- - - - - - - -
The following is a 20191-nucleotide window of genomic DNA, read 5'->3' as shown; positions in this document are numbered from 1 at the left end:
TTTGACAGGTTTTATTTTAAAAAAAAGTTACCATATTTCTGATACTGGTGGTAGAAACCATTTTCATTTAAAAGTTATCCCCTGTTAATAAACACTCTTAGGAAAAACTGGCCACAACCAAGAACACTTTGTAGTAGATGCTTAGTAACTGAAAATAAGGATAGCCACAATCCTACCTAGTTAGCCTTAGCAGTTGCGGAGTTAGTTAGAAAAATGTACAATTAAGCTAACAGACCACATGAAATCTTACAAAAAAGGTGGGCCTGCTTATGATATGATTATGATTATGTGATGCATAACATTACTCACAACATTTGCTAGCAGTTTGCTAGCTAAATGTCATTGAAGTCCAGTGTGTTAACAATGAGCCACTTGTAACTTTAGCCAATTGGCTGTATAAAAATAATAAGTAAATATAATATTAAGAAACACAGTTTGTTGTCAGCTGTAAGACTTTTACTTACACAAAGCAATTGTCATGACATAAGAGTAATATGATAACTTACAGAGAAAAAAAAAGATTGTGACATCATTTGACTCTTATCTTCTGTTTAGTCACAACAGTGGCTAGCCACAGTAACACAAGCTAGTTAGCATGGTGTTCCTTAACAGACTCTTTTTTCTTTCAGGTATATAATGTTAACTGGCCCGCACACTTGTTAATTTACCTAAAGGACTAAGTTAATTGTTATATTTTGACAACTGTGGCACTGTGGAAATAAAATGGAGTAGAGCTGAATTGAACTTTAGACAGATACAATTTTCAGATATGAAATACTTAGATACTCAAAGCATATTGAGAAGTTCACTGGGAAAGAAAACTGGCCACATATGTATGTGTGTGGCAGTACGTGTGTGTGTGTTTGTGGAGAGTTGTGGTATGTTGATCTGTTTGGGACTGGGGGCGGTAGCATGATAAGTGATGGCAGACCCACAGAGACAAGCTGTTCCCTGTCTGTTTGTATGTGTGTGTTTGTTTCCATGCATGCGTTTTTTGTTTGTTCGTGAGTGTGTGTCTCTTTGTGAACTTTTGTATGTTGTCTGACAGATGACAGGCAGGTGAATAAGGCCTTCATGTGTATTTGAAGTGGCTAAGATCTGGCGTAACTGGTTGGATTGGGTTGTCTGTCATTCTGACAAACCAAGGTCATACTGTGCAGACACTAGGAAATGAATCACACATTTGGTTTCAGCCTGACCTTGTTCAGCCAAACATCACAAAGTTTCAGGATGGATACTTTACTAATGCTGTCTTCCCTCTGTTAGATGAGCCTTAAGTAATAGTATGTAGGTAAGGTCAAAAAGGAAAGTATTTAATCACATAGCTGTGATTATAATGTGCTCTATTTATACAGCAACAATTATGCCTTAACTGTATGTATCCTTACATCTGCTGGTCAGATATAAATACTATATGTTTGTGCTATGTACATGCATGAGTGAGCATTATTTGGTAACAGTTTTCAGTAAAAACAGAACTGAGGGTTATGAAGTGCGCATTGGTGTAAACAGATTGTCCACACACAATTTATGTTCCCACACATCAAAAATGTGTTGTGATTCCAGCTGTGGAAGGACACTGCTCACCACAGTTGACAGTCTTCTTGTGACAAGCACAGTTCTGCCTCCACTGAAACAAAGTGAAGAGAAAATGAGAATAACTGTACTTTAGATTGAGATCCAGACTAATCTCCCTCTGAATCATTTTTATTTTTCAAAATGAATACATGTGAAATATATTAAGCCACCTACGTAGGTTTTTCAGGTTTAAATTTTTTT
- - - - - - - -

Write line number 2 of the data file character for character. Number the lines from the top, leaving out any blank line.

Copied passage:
TTTGACAGGTTTTATTTTAAAAAAAAGTTACCATATTTCTGATACTGGTGGTAGAAACCATTTTCATTTAAAAGTTATCCCCTGTTAATAAACACTCTTAGGAAAAACTGGCCACAACCAAGAACACTTTGTAGTAGATGCTTAGTAACTGAAAATAAGGATAGCCACAATCCTACCTAGTTAGCCTTAGCAGTTGCGGAGTTAGTTAGAAAAATGTACAATTAAGCTAACAGACCACATGAAATCTTACAAAAAAGGTGGGCCTGCTTATGATATGATTATGATTATGTGATGCATAACATTACTCACAACATTTGCTAGCAGTTTGCTAGCTAAATGTCATTGAAGTCCAGTGTGTTAACAATGAGCCACTTGTAACTTTAGCCAATTGGCTGTATAAAAATAATAAGTAAATATAATATTAAGAAACACAGTTTGTTGTCAGCTGTAAGACTTTTACTTACACAAAGCAATTGTCATGACATAAGAGTAATATGATAACTTACAGAGAAAAAAAAAGATTGTGACATCATTTGACTCTTATCTTCTGTTTAGTCACAACAGTGGCTAGCCACAGTAACACAAGCTAGTTAGCATGGTGTTCCTTAACAGACTCTTTTTTCTTTCAGGTATATAATGTTAACTGGCCCGCACACTTGTTAATTTACCTAAAGGACTAAGTTAATTGTTATATTTTGACAACTGTGGCACTGTGGAAATAAAATGGAGTAGAGCTGAATTGAACTTTAGACAGATACAATTTTCAGATATGAAATACTTAGATACTCAAAGCATATTGAGAAGTTCACTGGGAAAGAAAACTGGCCACATATGTATGTGTGTGGCAGTACGTGTGTGTGTGTTTGTGGAGAGTTGTGGTATGTTGATCTGTTTGGGACTGGGGGCGGTAGCATGATAAGTGATGGCAGACCCACAGAGACAAGCTGTTCCCTGTCTGTTTGTATGTGTGTGTTTGTTTCCATGCATGCGTTTTTTGTTTGTTCGTGAGTGTGTGTCTCTTTGTGAACTTTTGTATGTTGTCTGACAGATGACAGGCAGGTGAATAAGGCCTTCATGTGTATTTGAAGTGGCTAAGATCTGGCGTAACTGGTTGGATTGGGTTGTCTGTCATTCTGACAAACCAAGGTCATACTGTGCAGACACTAGGAAATGAATCACACATTTGGTTTCAGCCTGACCTTGTTCAGCCAAACATCACAAAGTTTCAGGATGGATACTTTACTAATGCTGTCTTCCCTCTGTTAGATGAGCCTTAAGTAATAGTATGTAGGTAAGGTCAAAAAGGAAAGTATTTAATCACATAGCTGTGATTATAATGTGCTCTATTTATACAGCAACAATTATGCCTTAACTGTATGTATCCTTACATCTGCTGGTCAGATATAAATACTATATGTTTGTGCTATGTACATGCATGAGTGAGCATTATTTGGTAACAGTTTTCAGTAAAAACAGAACTGAGGGTTATGAAGTGCGCATTGGTGTAAACAGATTGTCCACACACAATTTATGTTCCCACACATCAAAAATGTGTTGTGATTCCAGCTGTGGAAGGACACTGCTCACCACAGTTGACAGTCTTCTTGTGACAAGCACAGTTCTGCCTCCACTGAAACAAAGTGAAGAGAAAATGAGAATAACTGTACTTTAGATTGAGATCCAGACTAATCTCCCTCTGAATCATTTTTATTTTTCAAAATGAATACATGTGAAATATATTAAGCCACCTACGTAGGTTTTTCAGGTTTAAATTTTTTT